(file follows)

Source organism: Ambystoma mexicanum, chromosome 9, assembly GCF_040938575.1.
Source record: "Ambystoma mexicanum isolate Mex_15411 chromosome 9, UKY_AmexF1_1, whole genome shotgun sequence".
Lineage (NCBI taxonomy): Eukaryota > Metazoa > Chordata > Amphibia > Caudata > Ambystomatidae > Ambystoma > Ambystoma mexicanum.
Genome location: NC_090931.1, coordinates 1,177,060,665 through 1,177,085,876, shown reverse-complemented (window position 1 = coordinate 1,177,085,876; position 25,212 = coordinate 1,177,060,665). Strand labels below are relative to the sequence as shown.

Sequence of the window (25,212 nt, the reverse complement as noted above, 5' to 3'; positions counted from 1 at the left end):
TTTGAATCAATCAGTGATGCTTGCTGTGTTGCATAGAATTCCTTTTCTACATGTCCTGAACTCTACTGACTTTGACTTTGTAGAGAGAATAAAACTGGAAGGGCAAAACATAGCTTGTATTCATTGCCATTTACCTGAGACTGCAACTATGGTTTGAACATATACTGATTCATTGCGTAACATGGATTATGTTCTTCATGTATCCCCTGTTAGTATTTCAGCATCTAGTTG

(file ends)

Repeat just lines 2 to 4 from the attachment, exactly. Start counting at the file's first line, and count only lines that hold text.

Source record: "Ambystoma mexicanum isolate Mex_15411 chromosome 9, UKY_AmexF1_1, whole genome shotgun sequence".
Lineage (NCBI taxonomy): Eukaryota > Metazoa > Chordata > Amphibia > Caudata > Ambystomatidae > Ambystoma > Ambystoma mexicanum.
Genome location: NC_090931.1, coordinates 1,177,060,665 through 1,177,085,876, shown reverse-complemented (window position 1 = coordinate 1,177,085,876; position 25,212 = coordinate 1,177,060,665). Strand labels below are relative to the sequence as shown.